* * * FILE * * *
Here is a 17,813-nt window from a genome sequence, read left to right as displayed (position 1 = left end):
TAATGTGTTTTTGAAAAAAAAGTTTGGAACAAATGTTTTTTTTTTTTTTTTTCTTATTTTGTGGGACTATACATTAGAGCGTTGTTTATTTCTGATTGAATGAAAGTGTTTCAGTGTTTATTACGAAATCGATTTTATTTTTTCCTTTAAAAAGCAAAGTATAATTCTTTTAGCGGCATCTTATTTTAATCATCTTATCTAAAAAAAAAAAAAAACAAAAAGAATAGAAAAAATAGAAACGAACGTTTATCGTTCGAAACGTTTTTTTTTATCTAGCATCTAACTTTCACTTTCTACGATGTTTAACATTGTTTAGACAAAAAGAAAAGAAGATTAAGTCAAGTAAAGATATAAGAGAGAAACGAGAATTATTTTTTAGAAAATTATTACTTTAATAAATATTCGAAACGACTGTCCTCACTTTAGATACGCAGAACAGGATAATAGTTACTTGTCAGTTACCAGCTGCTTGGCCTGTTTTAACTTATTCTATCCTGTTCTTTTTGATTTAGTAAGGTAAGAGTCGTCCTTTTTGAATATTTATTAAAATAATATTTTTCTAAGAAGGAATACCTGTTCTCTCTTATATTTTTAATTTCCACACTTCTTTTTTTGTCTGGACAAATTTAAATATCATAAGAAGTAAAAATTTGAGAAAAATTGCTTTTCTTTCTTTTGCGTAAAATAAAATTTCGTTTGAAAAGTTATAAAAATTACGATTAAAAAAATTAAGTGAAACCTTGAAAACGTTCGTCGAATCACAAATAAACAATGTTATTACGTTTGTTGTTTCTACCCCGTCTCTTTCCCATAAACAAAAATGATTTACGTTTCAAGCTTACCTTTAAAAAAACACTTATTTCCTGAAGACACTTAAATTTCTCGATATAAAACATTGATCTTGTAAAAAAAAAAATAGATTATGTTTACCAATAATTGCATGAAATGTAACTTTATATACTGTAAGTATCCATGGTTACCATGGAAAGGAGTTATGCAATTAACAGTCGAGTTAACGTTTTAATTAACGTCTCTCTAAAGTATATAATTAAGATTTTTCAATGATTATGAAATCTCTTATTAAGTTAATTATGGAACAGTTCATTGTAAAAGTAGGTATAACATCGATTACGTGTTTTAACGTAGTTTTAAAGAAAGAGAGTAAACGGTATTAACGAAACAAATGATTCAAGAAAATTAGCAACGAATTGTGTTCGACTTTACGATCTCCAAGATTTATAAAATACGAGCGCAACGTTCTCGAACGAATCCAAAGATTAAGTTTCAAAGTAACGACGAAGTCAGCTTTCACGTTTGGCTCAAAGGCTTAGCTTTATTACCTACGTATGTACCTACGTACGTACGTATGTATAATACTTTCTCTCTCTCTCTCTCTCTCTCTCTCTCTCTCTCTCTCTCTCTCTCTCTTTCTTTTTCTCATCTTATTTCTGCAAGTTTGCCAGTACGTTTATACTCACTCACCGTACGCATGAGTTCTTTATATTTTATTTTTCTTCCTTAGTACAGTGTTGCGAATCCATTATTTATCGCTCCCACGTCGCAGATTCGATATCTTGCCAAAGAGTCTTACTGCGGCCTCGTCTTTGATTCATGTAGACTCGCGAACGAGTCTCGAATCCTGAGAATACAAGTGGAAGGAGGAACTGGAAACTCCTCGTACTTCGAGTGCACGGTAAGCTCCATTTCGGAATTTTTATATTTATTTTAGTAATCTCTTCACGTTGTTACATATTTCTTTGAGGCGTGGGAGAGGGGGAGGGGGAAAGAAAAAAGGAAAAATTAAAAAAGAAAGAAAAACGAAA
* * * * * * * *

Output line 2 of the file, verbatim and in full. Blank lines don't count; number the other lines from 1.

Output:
TAATGTGTTTTTGAAAAAAAAGTTTGGAACAAATGTTTTTTTTTTTTTTTTTCTTATTTTGTGGGACTATACATTAGAGCGTTGTTTATTTCTGATTGAATGAAAGTGTTTCAGTGTTTATTACGAAATCGATTTTATTTTTTCCTTTAAAAAGCAAAGTATAATTCTTTTAGCGGCATCTTATTTTAATCATCTTATCTAAAAAAAAAAAAAAACAAAAAGAATAGAAAAAATAGAAACGAACGTTTATCGTTCGAAACGTTTTTTTTTATCTAGCATCTAACTTTCACTTTCTACGATGTTTAACATTGTTTAGACAAAAAGAAAAGAAGATTAAGTCAAGTAAAGATATAAGAGAGAAACGAGAATTATTTTTTAGAAAATTATTACTTTAATAAATATTCGAAACGACTGTCCTCACTTTAGATACGCAGAACAGGATAATAGTTACTTGTCAGTTACCAGCTGCTTGGCCTGTTTTAACTTATTCTATCCTGTTCTTTTTGATTTAGTAAGGTAAGAGTCGTCCTTTTTGAATATTTATTAAAATAATATTTTTCTAAGAAGGAATACCTGTTCTCTCTTATATTTTTAATTTCCACACTTCTTTTTTTGTCTGGACAAATTTAAATATCATAAGAAGTAAAAATTTGAGAAAAATTGCTTTTCTTTCTTTTGCGTAAAATAAAATTTCGTTTGAAAAGTTATAAAAATTACGATTAAAAAAATTAAGTGAAACCTTGAAAACGTTCGTCGAATCACAAATAAACAATGTTATTACGTTTGTTGTTTCTACCCCGTCTCTTTCCCATAAACAAAAATGATTTACGTTTCAAGCTTACCTTTAAAAAAACACTTATTTCCTGAAGACACTTAAATTTCTCGATATAAAACATTGATCTTGTAAAAAAAAAAATAGATTATGTTTACCAATAATTGCATGAAATGTAACTTTATATACTGTAAGTATCCATGGTTACCATGGAAAGGAGTTATGCAATTAACAGTCGAGTTAACGTTTTAATTAACGTCTCTCTAAAGTATATAATTAAGATTTTTCAATGATTATGAAATCTCTTATTAAGTTAATTATGGAACAGTTCATTGTAAAAGTAGGTATAACATCGATTACGTGTTTTAACGTAGTTTTAAAGAAAGAGAGTAAACGGTATTAACGAAACAAATGATTCAAGAAAATTAGCAACGAATTGTGTTCGACTTTACGATCTCCAAGATTTATAAAATACGAGCGCAACGTTCTCGAACGAATCCAAAGATTAAGTTTCAAAGTAACGACGAAGTCAGCTTTCACGTTTGGCTCAAAGGCTTAGCTTTATTACCTACGTATGTACCTACGTACGTACGTATGTATAATACTTTCTCTCTCTCTCTCTCTCTCTCTCTCTCTCTCTCTCTCTCTCTCTCTCTTTCTTTTTCTCATCTTATTTCTGCAAGTTTGCCAGTACGTTTATACTCACTCACCGTACGCATGAGTTCTTTATATTTTATTTTTCTTCCTTAGTACAGTGTTGCGAATCCATTATTTATCGCTCCCACGTCGCAGATTCGATATCTTGCCAAAGAGTCTTACTGCGGCCTCGTCTTTGATTCATGTAGACTCGCGAACGAGTCTCGAATCCTGAGAATACAAGTGGAAGGAGGAACTGGAAACTCCTCGTACTTCGAGTGCACGGTAAGCTCCATTTCGGAATTTTTATATTTATTTTAGTAATCTCTTCACGTTGTTACATATTTCTTTGAGGCGTGGGAGAGGGGGAGGGGGAAAGAAAAAAGGAAAAATTAAAAAAGAAAGAAAAACGAAA